Osteoarthritis In Cats and Dogs: What we can do to help

When Moxie was at the Vet after he got sick they did several tests including some X-rays and determined that he had arthritis in his lower spine. It appeared as a larger white ‘blob’ surrounding his vertebrae. In retrospect, the only indication that this area was sore was that he would lower his back end when I petted or brushed him. I did not clue in that this demonstrated pain in that spot, it was very subtle. But that is why it is important to get these regular check ups and tests at the Vet’s, particularly for our senior pets.

What is arthritis and is it different for dogs and cats?

Arthritis or technically “Osteoarthritis”, which may also be called “degenerative joint disease”, is extremely common. A shocking stat is that an estimated 90% of cats over age 10 and 80% of dogs over age 8 develop this condition.

Generally cats are considered seniors at 10 years of age and older. For dogs it is more variable with their size, but in general larger dogs are considered seniors at age 6-7 and smaller dogs at age 10-12.

There are many different factors that can lead to osteoarthritis in both cats and dogs including the body length, shape, weight, injury, hip dysplasia, luxating patellas, and nutrition. It is often a combination of these factors, and not specifically the pet’s age.

The difference is thier interaction with humans

One of the only major differences I see between cats and dogs is their interaction with humans and overall activity level. Dogs tend to get more activities likes walks and playtime every day so it will be more noticeable when they start showing signs.

Cats may not be watched as closely, making it more challenging to catch subtle signs. Indoor cats in particular may not get as much regular playtime and physical activity and their family may not pay as close attention to how they move around their home. Cats that are allowed to roam around outside do so on their own and their family may not know exactly where they go and what they do outside.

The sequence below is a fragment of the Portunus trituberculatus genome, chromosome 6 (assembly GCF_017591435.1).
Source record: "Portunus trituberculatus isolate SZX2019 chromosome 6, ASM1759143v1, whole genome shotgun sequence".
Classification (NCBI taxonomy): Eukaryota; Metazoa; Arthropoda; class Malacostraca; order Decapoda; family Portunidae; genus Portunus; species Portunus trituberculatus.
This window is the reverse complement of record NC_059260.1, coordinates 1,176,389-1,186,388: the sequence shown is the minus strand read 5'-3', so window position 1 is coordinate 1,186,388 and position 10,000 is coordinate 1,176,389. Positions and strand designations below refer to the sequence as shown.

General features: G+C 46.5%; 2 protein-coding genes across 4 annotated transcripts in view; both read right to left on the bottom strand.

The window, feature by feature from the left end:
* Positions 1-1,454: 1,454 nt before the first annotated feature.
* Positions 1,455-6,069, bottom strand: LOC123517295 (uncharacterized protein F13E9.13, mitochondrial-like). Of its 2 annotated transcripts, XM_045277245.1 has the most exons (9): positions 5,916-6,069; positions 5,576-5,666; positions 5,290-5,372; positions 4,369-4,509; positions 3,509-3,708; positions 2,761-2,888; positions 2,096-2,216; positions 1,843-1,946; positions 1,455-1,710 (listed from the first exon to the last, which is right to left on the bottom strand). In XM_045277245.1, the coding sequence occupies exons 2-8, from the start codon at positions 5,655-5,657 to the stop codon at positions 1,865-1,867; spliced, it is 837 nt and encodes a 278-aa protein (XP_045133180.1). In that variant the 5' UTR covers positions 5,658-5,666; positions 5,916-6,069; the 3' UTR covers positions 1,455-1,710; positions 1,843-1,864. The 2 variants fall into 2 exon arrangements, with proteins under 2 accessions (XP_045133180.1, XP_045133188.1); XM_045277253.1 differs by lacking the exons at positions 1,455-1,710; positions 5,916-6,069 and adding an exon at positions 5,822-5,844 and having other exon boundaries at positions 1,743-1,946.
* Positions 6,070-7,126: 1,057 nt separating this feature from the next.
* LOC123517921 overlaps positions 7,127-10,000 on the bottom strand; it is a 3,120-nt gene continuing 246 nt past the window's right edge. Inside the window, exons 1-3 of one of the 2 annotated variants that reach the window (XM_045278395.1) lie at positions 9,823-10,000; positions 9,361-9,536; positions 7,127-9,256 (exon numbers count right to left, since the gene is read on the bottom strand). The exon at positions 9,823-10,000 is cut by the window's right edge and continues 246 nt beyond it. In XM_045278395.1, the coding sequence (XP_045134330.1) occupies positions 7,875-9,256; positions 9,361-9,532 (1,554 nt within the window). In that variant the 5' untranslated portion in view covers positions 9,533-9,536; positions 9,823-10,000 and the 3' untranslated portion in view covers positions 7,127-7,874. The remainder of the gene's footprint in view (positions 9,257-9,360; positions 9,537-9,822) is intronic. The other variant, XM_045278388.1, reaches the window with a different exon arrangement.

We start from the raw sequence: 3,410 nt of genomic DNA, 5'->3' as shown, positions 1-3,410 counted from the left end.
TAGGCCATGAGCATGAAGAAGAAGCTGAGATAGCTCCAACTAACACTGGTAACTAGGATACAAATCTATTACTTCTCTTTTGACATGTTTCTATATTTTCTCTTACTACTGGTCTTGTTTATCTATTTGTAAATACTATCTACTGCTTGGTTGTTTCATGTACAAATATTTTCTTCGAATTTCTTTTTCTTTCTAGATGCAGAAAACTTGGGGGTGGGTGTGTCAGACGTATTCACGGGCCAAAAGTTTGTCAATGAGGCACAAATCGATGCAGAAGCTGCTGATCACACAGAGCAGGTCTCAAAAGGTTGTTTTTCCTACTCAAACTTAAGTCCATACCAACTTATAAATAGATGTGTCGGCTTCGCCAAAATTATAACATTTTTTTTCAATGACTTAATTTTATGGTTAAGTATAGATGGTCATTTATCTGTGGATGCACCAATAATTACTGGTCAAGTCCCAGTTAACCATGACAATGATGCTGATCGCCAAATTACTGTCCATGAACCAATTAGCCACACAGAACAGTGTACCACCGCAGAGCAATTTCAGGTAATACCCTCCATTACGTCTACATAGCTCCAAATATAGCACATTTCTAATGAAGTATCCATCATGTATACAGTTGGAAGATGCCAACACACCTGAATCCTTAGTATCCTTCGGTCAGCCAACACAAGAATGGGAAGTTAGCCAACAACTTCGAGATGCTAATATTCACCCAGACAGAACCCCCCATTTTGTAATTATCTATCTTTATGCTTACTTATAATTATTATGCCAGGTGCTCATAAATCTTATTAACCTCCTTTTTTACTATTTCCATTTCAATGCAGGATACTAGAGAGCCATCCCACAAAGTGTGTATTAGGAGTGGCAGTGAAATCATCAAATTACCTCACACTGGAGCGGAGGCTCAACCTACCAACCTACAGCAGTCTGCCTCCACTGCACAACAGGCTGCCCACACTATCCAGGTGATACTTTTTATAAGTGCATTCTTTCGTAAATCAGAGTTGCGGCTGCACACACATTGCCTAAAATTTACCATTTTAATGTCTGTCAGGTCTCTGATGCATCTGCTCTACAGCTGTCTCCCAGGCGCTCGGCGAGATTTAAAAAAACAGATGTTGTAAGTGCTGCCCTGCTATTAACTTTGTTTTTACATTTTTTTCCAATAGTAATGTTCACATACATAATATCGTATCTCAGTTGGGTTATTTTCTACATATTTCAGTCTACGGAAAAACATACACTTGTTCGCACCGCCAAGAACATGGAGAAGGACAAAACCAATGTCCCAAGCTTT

Cat naps

Cats are also famous for napping so I think it may be harder for people to clue in right away. I regularly see funny memes about cats napping 23 hours a day, and while they do nap a lot it should be a notable concern if they are not regularly moving around to keep an eye on their territory (even if they are indoor only).

Bean for example likes to view the neighbours from both the front window and patio doors and then go to the back and watch the wildlife from that window. There is a daily trip up to the top of the cupboards. And she has several nap spots that are alternated throughout her day. There is not a lot of space but she makes good use of it.

How can we tell our pets may be suffering from osteoarthritis?

It is likely that cats and dogs will not show any noticeable signs of pain unless it is severe. Since it will not be obvious it is important to observe and make note of any changes in behaviour, posture, and mobility.

These changes will include:
  • playing less
  • licking a specific foot or joint frequently
  • hunched back, lowered head, and tucked tail
  • different sleep positions and no longer sleeping on the bed or couch
  • hesitating to use stairs
  • stiffness
  • slowing down on walks
  • no longer using the cat tree
More extreme signs include:
  • limping
  • dragging feet
  • muscle loss
  • not putting weight on one foot
  • pacing

For Moxie this manifested as playing less and slowing down. Or at least that is what I noticed. I wrongly attributed it to him ‘getting older’. I did assume he would likely develop arthritis but did not think it would be in his spine. He was a very active adventurous cat when I first met him many years ago, so perhaps he hurt himself on one of his adventures? Both him and his brother Ramses were large boys from a young age and loved their food so weight is another major factor in his case.

What can we do to help our pets?

Observe and make note of the date

I think the main thing will be to observe closely and make note of any changes in behavior and habits. If we make note with the date (say in a journal, log, or a post it on the fridge) we can more objectively see what is happening over time.

For example, in January after the holidays you notice your cat is no longer going up to the top of the cat tree for their afternoon nap. Write it down with the date. Then in March when you wonder when you last saw your cat go up on their tree you can look back and see it has been over 2 months. I know for myself keeping track of time and dates are difficult unless I write it down. Work is busy and time just flies by. I even said Hal was “9 years old” for at least 3 years and I was “38” for at least 2 years. But, maybe that’s just me!

Regular Check-Ups